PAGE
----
The only offence which it would often be possible to prove is that of unauthorised possession. In making unauthorised possession of these amphetamine-type drugs an offence, as the Bill for the first time does, obviously it is essential to identify those categories of people who may legitimately be in possession of the drugs. Provision is made in the Bill for various categories to be safeguarded. First, there are those who are getting the drugs for medical purposes, either for their own use or for the use of some other person, or perhaps an animal in their care. Secondly, there are the manufacturers and wholesalers and importers of the drugs, who deal in them by way of trade. These latter classes are not clearly and indubitably identifiable, so the Bill requires manu- facturers and wholesalers to register with the Home Office, and requires importers to obtain a licence. This will enable lists to be kept of manufacturers, and wholesalers and importers, and will enable Customs officers to identify consignments of the drugs which are imported legitimately.

The third group of people are those who need to be in possession of drugs in the course of their profession, business or employment. This includes doctors, dentists, veterinarians, and chemists. Exemption is also given to police and Customs officers, who may need to take possession of drugs in the course of their duties.

There is also power in the Bill for the Secretary of State, by Regulations which could be prayed against, to make further provision for exempting any other persons or class of persons who may hereafter be shown to need to be in possession of the drugs for legitimate purposes.

Noble Lords will note that the penalty for the offence of unlawful possession, which is prescribed in Clause 1 (1), is of the hybrid type, with different penalties for summary conviction and for conviction on indictment. This provision represents a compromise which was arrived at during the consideration of the Bill in another place. The persons who may be prosecuted for the offence of unauthorised possession may cover a fairly wide spectrum. On the one hand, there may be the misguided teenager in possession of a few "purple hearts" for his own use. At the other extreme there may be the "pusher" or pedlar who is making large profits by selling considerable quantities of these drugs illicitly. There is difficulty in providing a penalty which is suitable for dealing with a person of the latter type, without at the same time being open to the objection that it is an unduly heavy penalty with which to threaten a person of the former type. While the provision now embodied in the Bill is not ideal for dealing with this dichotomy of interests, it is, I believe, a reasonable compromise which will prove satisfactory in practice having regard to the discretion which we can expect to be exercised both by the police and by the courts.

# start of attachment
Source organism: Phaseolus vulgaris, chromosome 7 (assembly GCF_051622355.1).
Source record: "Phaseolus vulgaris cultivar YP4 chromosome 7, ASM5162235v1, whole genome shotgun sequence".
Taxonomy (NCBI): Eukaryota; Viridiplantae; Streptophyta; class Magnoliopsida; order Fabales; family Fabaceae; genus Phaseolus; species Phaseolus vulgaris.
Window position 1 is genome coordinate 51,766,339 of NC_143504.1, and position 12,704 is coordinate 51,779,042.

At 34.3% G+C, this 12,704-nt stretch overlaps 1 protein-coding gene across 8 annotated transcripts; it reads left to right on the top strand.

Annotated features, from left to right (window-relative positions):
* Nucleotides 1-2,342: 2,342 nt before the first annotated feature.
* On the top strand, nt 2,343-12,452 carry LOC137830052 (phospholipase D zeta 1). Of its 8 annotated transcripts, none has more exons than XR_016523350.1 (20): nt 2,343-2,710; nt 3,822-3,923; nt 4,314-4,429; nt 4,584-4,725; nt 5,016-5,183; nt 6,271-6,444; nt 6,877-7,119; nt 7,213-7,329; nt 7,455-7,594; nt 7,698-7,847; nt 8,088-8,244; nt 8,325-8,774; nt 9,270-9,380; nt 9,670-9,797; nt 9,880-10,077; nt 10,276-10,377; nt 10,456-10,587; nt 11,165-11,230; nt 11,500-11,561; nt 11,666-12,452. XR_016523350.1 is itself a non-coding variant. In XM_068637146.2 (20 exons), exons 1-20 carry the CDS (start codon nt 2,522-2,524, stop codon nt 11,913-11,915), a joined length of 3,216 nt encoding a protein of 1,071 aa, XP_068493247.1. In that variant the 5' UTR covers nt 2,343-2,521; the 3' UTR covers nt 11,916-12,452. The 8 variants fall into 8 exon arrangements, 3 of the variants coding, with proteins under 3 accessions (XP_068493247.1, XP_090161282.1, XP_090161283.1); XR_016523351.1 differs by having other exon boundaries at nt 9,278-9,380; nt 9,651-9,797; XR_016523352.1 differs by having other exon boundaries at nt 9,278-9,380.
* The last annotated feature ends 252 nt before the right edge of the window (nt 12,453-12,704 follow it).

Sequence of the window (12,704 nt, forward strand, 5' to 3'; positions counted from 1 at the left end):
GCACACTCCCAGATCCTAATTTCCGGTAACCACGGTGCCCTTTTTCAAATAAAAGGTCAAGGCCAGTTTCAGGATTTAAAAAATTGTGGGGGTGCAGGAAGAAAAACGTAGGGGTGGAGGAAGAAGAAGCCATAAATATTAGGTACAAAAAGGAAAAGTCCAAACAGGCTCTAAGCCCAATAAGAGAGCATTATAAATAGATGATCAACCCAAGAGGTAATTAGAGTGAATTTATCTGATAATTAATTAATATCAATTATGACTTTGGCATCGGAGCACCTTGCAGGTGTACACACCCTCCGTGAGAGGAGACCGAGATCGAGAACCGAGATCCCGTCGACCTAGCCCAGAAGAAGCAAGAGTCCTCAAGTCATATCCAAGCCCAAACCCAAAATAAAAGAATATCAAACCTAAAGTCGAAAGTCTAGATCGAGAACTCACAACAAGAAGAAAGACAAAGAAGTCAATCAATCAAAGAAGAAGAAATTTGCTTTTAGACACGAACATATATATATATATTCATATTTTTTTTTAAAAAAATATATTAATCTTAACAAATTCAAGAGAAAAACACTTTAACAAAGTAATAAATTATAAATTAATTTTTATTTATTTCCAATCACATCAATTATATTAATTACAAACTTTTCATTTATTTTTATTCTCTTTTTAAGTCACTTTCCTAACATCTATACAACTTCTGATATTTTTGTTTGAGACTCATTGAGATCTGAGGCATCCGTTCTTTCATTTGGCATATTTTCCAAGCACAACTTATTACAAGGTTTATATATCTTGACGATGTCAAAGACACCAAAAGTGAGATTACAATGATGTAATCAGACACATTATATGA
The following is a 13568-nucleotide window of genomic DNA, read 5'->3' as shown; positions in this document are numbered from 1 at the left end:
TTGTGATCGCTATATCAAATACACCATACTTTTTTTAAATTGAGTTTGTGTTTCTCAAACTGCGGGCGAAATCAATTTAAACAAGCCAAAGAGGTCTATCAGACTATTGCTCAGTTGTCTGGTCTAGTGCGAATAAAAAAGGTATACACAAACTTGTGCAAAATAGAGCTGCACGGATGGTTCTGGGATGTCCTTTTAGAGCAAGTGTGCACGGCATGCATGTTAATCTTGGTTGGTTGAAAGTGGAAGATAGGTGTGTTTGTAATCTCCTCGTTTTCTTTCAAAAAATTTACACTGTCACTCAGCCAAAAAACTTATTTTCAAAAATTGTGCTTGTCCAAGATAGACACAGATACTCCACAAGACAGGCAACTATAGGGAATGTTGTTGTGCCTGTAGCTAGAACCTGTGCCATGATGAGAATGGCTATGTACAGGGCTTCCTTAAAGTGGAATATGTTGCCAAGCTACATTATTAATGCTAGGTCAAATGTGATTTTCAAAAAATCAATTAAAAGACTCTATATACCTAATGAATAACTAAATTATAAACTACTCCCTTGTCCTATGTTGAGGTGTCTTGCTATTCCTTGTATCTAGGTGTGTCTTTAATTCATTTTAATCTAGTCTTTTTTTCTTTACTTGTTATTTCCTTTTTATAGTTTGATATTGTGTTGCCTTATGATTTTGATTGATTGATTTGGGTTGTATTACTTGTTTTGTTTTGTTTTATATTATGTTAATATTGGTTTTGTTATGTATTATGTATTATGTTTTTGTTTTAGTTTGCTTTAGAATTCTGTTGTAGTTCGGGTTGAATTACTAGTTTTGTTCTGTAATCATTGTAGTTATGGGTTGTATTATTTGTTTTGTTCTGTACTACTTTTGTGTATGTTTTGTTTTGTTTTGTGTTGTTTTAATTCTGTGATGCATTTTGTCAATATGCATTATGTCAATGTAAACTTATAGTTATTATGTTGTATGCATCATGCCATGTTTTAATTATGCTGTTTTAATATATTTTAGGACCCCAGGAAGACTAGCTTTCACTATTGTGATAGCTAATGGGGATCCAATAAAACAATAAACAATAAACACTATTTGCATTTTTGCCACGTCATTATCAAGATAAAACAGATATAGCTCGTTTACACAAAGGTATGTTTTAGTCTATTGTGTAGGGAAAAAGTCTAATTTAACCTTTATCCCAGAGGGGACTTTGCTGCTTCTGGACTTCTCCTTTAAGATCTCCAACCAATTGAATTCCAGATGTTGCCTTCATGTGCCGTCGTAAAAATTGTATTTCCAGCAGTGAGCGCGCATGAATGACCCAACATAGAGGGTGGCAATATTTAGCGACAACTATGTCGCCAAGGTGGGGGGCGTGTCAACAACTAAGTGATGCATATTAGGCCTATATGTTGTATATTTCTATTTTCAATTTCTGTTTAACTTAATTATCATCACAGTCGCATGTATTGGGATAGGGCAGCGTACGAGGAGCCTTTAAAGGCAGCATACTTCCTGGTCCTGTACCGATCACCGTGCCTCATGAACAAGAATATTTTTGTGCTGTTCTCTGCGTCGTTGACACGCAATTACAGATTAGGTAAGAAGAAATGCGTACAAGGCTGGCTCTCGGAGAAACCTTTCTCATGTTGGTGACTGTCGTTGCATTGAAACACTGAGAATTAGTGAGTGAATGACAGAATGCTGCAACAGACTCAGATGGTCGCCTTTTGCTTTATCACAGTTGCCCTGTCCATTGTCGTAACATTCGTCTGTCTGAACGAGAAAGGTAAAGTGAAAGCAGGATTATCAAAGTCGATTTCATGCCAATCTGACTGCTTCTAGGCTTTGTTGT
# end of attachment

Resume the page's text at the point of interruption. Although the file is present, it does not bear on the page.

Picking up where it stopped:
Clause 2 of the Bill gives a constable the power to arrest without a warrant a person who is found committing, or is reasonably suspected by the constable of having committed, an offence, if he has reasonable ground for believing that the person will abscond unless arrested, or if he does not have the person's name and address. The police have told my right honourable friend that the kind of person who is questioned in connection with suspected offences involving the misuse of drugs often, not unnaturally, gives the police a false name and address. If this happens, then when the police decide to take further proceedings they find that they cannot trace the offender and there is a great waste of their time. It is therefore reasonable that the police should have a power to arrest, which will enable them to ensure that a person has given a correct name and address before he is released. It is my right honourable friend's intention that, when this Bill becomes law, a circular shall be sent to the police, drawing their attention to the desirability of a suspected offender not being detained for longer than necessary, and of his being released, in normal circumstances, as soon as his name and address have been verified.

The police, if they are to check the misuse of these drugs, must be able to search clubs and cafés, where they are known to be obtainable, or places where traffickers in them are suspected of keeping their supplies. So the Bill gives power for a justice of the peace to issue a search warrant to enable the police to search any premises on which it is suspected that an offence of unauthorised possession is being committed.